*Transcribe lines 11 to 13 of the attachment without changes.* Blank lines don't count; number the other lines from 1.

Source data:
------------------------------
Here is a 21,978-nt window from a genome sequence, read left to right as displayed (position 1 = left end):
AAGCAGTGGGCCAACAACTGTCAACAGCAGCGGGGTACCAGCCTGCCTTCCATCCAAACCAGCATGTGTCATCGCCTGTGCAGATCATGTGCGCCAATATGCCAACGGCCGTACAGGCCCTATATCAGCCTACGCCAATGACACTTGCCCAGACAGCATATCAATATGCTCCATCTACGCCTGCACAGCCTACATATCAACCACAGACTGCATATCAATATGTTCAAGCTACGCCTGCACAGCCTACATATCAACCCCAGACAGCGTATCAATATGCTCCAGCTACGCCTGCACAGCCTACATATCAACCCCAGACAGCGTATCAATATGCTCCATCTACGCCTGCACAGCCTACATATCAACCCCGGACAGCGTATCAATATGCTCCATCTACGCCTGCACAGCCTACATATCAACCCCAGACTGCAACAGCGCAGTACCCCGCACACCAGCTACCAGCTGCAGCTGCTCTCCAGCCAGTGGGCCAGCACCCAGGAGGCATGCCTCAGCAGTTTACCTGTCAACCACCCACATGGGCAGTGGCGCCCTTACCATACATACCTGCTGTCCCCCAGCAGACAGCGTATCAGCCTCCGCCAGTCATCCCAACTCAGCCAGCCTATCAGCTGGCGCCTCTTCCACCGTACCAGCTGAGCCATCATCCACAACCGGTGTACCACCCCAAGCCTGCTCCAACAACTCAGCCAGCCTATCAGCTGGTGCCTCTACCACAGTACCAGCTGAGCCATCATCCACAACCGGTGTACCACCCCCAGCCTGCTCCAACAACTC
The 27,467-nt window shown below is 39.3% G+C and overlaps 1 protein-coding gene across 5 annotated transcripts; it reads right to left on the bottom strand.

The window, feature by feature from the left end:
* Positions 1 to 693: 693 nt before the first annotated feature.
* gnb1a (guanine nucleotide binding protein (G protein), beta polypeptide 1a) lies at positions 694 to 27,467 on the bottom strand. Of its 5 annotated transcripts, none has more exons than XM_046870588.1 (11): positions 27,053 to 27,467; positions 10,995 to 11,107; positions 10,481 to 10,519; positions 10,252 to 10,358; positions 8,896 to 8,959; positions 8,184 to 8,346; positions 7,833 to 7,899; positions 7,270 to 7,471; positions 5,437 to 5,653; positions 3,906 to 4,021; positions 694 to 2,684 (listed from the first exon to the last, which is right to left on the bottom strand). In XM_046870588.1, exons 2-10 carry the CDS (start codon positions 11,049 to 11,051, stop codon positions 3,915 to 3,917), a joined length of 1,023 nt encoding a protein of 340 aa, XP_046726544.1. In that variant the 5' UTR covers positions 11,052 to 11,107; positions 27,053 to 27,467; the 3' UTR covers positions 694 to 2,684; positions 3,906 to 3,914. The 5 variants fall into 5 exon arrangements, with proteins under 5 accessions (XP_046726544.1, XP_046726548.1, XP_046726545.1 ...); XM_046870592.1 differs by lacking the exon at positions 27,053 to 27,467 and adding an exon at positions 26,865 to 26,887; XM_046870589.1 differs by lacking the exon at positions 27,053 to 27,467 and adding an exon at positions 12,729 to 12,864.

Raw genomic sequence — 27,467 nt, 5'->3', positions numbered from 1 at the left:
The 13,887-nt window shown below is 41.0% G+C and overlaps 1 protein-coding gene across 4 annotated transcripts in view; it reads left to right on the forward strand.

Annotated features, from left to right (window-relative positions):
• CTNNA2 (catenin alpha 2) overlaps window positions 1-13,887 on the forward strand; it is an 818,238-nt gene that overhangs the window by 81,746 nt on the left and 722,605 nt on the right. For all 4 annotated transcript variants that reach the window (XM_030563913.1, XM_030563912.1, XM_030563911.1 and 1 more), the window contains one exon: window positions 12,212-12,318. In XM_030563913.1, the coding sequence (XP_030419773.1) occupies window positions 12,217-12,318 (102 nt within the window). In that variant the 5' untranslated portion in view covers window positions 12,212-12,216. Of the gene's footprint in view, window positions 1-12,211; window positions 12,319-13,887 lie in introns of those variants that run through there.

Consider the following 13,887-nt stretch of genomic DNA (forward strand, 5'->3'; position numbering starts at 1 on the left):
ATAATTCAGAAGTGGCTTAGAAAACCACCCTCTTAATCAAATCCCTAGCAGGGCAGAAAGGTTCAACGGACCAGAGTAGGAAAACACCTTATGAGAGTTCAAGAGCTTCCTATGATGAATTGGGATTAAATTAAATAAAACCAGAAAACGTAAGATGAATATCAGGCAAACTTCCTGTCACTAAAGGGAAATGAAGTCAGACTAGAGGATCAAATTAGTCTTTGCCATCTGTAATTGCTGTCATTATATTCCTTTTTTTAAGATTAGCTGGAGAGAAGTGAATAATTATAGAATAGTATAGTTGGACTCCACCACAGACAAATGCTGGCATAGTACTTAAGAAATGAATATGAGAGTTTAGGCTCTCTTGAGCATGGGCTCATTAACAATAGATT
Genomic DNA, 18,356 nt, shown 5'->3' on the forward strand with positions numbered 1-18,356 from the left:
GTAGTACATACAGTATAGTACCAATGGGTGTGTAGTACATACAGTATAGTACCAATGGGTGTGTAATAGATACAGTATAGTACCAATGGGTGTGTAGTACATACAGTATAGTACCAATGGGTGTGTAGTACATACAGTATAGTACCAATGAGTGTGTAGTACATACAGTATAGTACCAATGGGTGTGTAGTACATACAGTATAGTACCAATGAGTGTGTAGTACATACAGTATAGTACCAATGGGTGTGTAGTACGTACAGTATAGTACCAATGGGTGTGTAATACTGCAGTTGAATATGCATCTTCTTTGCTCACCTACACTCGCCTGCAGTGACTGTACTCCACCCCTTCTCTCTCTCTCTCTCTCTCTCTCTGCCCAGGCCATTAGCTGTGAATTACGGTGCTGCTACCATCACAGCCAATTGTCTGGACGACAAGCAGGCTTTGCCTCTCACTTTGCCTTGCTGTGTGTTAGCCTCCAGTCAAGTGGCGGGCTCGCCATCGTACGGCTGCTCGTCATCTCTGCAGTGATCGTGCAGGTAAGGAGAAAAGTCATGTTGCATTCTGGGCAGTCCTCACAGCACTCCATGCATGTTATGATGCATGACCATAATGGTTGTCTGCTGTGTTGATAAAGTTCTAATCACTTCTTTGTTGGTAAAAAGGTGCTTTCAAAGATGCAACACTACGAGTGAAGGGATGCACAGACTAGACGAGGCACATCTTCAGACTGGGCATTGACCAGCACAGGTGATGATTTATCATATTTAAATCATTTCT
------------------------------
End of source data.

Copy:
Consider the following 13,887-nt stretch of genomic DNA (forward strand, 5'->3'; position numbering starts at 1 on the left):
ATAATTCAGAAGTGGCTTAGAAAACCACCCTCTTAATCAAATCCCTAGCAGGGCAGAAAGGTTCAACGGACCAGAGTAGGAAAACACCTTATGAGAGTTCAAGAGCTTCCTATGATGAATTGGGATTAAATTAAATAAAACCAGAAAACGTAAGATGAATATCAGGCAAACTTCCTGTCACTAAAGGGAAATGAAGTCAGACTAGAGGATCAAATTAGTCTTTGCCATCTGTAATTGCTGTCATTATATTCCTTTTTTTAAGATTAGCTGGAGAGAAGTGAATAATTATAGAATAGTATAGTTGGACTCCACCACAGACAAATGCTGGCATAGTACTTAAGAAATGAATATGAGAGTTTAGGCTCTCTTGAGCATGGGCTCATTAACAATAGATT
Genomic DNA, 18,356 nt, shown 5'->3' on the forward strand with positions numbered 1-18,356 from the left: